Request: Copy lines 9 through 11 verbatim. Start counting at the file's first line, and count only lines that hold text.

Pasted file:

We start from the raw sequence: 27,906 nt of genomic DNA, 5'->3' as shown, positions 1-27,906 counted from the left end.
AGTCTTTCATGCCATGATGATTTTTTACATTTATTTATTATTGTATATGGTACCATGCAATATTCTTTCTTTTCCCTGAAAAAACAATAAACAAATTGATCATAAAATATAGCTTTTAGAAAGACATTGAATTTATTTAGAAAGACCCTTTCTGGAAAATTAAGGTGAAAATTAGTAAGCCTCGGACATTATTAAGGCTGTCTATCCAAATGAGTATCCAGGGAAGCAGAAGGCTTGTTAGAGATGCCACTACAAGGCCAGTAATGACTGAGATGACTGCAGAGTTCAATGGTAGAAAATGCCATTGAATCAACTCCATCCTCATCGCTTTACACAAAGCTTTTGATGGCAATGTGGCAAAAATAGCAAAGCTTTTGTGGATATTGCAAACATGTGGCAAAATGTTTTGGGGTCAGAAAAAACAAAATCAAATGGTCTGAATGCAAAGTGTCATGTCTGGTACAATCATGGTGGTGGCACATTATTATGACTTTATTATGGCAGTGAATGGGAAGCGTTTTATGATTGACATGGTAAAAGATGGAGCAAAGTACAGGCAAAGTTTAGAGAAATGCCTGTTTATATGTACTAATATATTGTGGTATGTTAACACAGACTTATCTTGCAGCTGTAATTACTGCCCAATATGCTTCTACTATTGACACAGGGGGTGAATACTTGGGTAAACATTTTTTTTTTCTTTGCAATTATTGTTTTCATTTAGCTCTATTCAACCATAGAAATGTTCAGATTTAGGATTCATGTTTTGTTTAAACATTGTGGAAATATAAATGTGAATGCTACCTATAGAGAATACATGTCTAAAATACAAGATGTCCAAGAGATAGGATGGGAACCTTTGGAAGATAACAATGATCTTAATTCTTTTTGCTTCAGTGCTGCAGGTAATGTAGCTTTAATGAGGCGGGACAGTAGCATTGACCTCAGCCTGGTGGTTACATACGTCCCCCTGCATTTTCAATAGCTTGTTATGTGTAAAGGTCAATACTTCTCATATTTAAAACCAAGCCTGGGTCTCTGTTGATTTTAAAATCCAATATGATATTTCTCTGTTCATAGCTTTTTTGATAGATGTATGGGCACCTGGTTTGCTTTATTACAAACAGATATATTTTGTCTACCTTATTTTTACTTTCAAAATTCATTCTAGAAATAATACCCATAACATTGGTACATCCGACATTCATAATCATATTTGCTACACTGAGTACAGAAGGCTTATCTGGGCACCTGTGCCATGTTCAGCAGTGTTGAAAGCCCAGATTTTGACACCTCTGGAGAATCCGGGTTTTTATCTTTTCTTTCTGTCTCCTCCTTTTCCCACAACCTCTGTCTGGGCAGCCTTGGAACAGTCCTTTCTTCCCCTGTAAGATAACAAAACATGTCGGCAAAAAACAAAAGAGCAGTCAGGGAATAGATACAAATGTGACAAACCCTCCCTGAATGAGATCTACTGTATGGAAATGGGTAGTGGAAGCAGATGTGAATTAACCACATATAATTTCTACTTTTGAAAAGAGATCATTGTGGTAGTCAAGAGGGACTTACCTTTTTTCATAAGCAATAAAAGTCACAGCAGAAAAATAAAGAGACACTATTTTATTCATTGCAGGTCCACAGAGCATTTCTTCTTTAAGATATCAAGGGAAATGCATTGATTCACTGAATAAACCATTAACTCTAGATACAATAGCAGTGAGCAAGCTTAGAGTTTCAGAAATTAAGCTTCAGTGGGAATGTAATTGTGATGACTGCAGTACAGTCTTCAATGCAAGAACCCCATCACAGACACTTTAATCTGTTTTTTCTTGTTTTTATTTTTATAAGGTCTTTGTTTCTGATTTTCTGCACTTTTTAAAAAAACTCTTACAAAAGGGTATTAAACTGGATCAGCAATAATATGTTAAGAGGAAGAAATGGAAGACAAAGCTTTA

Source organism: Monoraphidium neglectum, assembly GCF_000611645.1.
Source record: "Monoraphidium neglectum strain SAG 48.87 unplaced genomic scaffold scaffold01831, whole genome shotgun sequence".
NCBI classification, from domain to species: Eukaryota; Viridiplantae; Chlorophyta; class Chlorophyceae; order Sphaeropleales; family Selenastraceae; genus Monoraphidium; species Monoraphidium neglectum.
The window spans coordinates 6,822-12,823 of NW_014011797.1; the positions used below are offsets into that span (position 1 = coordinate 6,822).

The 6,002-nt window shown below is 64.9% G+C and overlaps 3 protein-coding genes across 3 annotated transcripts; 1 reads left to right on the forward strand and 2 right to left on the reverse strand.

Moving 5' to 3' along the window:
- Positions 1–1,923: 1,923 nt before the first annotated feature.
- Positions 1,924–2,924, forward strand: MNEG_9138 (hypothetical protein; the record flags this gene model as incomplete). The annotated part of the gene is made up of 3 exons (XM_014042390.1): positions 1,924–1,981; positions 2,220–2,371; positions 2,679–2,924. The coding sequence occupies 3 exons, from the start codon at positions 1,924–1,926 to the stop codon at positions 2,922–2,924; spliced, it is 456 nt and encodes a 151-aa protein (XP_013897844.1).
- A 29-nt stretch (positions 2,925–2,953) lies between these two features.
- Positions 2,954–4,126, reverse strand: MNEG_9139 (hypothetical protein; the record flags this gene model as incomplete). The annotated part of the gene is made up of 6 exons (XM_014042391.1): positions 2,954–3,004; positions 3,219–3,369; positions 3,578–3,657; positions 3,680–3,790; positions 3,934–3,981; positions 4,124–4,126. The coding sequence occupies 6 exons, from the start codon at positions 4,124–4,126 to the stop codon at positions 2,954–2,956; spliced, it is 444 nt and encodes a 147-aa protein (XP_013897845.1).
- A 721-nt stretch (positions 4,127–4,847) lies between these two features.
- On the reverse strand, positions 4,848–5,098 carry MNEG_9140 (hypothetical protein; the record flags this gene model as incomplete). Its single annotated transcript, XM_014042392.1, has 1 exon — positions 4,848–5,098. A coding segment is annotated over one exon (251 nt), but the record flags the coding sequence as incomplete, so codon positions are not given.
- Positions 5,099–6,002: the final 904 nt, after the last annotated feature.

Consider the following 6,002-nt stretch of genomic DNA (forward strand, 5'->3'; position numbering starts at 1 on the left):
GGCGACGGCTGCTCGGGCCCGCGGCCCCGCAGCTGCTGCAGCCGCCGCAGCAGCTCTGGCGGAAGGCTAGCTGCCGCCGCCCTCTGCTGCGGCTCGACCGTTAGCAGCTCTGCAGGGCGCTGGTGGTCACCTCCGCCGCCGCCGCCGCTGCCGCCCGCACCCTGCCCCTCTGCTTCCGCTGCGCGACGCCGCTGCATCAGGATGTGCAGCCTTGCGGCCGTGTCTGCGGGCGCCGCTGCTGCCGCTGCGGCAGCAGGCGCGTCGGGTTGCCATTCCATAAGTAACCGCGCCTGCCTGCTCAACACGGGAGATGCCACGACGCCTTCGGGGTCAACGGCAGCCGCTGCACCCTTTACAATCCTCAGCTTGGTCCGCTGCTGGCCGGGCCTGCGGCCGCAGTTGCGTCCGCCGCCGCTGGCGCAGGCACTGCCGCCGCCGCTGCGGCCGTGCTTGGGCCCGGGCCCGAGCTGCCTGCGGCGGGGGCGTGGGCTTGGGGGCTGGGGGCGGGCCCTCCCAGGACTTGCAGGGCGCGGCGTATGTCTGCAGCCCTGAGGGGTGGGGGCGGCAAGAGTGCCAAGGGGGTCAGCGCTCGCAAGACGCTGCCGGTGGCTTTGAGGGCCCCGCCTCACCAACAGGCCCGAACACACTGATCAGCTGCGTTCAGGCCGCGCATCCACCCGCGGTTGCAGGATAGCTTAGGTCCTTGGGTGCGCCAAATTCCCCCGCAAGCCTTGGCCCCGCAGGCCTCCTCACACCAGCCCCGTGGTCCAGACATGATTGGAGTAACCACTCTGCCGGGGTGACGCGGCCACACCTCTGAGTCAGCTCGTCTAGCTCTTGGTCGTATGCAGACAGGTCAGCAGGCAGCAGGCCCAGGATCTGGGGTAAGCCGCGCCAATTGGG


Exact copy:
- Positions 1–1,923: 1,923 nt before the first annotated feature.
- Positions 1,924–2,924, forward strand: MNEG_9138 (hypothetical protein; the record flags this gene model as incomplete). The annotated part of the gene is made up of 3 exons (XM_014042390.1): positions 1,924–1,981; positions 2,220–2,371; positions 2,679–2,924. The coding sequence occupies 3 exons, from the start codon at positions 1,924–1,926 to the stop codon at positions 2,922–2,924; spliced, it is 456 nt and encodes a 151-aa protein (XP_013897844.1).
- A 29-nt stretch (positions 2,925–2,953) lies between these two features.